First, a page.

Sunday, August 24, 2003

Lynch acts within theater of politics



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Suppose Damon Lynch III gets elected to Cincinnati City Council, and an angry mob shows up at a meeting and threatens to block the doors until they get what they want - just as he did.

"That would not frighten me at all," he said. "That's part of the theater of politics."

At City Hall, the "theater of politics" looks like Phantom of the Opera. The same boycott leader who has trashed the city now wants to run it. The same protester whosefiery words fueled the flames of riots in April 2001 now wants to sit behind the council table that his protesters danced on.

For some, "City Councilman Damon Lynch" sounds like a final warning: Grab the children, turn off the lights, stick a "For Sale" sign in the front yard.

Naturally, he doesn't see it that way at all.

"I am leading the boycott to better the city and bring about necessary changes," he said on Thursday, as he was collecting 4,000 signatures to meet the minimum of 500. "I never saw being part of the boycott as being in opposition to the city."

Some see Lynch as a hypocrite - a pastor who says he has a heart for the poor in Over-the-Rhine, but owns two houses, drives an expensive car and had to move back to the city to run for council.

"I'm not rich by any means, but you don't have to be poor to represent the poor," he replied.

Others call him a bigot. He admits he once called a radio station to say a "white boy" had no place on a black station. But he says it was the man's message that bothered him. "I've never been bigoted in my life towards anybody."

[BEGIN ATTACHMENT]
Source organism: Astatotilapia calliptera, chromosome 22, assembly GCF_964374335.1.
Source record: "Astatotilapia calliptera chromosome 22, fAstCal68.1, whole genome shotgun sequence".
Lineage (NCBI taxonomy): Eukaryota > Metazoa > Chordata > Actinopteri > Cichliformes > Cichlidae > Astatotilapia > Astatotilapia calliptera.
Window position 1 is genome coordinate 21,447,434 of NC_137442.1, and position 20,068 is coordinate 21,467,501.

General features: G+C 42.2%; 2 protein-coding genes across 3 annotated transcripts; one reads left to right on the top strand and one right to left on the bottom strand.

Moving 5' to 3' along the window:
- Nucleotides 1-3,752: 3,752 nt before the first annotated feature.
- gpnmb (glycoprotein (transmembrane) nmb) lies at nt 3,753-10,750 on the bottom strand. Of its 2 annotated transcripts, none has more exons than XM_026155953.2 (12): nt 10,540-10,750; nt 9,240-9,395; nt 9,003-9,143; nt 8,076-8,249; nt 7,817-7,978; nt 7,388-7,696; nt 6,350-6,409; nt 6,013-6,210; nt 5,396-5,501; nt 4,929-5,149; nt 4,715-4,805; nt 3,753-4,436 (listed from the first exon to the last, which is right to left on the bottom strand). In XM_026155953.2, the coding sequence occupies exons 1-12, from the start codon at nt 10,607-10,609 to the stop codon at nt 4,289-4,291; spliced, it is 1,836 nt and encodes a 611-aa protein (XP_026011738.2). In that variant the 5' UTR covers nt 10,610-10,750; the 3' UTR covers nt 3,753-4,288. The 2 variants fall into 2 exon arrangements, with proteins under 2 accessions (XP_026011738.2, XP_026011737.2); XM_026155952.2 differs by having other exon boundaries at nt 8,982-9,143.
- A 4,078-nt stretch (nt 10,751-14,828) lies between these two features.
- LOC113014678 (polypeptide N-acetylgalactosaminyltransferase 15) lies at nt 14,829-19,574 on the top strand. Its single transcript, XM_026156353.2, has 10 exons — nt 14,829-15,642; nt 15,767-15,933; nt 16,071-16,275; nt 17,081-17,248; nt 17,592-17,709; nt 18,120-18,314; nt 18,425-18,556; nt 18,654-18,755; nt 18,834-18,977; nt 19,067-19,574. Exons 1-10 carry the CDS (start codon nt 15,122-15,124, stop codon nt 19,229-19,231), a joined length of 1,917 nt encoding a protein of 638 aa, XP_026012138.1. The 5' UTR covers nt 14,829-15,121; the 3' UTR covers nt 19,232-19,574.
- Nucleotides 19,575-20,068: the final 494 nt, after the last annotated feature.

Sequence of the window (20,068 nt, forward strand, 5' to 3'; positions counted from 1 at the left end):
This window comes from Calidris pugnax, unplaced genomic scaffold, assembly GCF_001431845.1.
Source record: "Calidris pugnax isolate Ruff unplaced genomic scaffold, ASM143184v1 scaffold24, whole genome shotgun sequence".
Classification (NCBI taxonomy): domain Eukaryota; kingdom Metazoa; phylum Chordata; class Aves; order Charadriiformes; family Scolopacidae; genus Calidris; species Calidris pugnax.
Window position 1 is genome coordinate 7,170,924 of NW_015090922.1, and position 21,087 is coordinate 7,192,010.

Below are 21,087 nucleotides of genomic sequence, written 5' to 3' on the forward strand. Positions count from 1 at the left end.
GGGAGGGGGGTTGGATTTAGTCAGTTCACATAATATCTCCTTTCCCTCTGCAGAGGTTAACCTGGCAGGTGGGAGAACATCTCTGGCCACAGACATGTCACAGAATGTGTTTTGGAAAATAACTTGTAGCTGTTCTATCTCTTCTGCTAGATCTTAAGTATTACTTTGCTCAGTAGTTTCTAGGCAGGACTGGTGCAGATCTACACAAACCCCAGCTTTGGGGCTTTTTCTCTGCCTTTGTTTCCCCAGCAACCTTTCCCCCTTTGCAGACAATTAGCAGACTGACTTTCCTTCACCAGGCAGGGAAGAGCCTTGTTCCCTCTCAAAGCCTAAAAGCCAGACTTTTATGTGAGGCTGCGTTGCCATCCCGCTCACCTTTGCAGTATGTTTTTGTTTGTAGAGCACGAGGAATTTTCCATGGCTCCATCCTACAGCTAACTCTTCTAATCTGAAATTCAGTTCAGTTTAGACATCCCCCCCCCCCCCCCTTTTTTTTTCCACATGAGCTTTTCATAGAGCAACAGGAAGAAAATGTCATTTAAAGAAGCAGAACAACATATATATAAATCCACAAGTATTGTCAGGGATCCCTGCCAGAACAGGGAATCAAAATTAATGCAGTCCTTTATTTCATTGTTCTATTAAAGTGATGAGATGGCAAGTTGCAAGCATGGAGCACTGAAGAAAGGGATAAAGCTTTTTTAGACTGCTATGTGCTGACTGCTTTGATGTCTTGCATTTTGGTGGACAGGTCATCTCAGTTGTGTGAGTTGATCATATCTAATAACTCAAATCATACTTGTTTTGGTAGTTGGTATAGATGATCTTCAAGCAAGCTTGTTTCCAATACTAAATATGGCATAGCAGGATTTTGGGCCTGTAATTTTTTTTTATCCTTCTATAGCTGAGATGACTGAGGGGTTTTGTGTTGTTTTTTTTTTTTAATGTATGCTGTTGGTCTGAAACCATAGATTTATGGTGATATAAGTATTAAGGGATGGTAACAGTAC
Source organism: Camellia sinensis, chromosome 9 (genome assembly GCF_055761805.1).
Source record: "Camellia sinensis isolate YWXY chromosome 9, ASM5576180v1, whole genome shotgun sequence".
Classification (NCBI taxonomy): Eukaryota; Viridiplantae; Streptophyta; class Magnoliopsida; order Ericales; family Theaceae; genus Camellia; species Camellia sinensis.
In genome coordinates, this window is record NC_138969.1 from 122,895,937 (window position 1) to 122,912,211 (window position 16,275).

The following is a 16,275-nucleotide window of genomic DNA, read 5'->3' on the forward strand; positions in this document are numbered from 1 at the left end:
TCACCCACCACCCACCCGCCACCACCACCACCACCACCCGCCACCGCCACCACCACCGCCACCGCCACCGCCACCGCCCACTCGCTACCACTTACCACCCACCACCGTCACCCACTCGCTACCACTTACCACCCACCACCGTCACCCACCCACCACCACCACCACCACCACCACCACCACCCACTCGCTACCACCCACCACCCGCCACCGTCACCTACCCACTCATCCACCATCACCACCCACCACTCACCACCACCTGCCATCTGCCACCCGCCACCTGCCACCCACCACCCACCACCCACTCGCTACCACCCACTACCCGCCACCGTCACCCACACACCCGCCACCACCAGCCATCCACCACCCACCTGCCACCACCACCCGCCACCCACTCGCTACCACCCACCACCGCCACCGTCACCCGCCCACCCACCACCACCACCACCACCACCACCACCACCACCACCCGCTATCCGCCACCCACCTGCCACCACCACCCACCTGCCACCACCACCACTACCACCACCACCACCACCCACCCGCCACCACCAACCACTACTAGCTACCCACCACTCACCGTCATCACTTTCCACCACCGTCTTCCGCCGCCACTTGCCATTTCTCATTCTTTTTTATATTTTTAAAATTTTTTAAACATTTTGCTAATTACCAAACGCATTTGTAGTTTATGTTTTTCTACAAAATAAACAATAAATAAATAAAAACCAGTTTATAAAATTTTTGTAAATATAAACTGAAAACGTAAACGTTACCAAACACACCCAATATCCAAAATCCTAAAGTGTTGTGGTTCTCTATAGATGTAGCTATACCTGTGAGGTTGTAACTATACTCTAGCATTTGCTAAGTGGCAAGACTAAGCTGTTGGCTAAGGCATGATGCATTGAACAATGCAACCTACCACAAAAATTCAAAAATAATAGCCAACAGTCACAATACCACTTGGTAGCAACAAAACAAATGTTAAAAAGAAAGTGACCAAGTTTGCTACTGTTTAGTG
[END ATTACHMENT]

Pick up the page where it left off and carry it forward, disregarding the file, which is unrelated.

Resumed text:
Lynch said he is running as an independent to represent "the most marginalized people in the community." He said, "There is a lack of real strong voices to advocate for the community that has been hurting for years and is only getting worse."

Well, not exactly. The council canoe is already overloaded with Democrats who paddle left-handed and throw tax dollars overboard. But Lynch is so far left he's on another pond, where cops are bad guys and looting and beatings are a justified "rebellion."

His most vocal rival among boycotters, Nate Livingston of the Coalition for a Just Cincinnati, calls Lynch a sellout who lost control of his Black United Front. "He's a good guy for a photo-op or a press conference, but when it comes to hard work, you can't find him."

Livingston says his boycotters will protest at Lynch's council meetings.

Lynch refused to comment on Livingston's remarks, but said he would negotiate with him.

Now there's poetic justice: A destructive boycott leader trying to appease destructive boycott leaders. What goes around, comes around.

Lynch might get elected or he might not. Either way, I'd say this is a good thing.

As he says, "They were just gonna sleep through this election." Not now.

Cincinnati will actually get to vote on Lynch and all he represents. If he loses, good for Cincinnati. If he wins, good for Damon Lynch, because that is how America gets outsiders to quit throwing rocks at the "system" and do something to fix it.

It's the theater of politics.

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E-mail pbronson@enquirer.com or call 768-8301.




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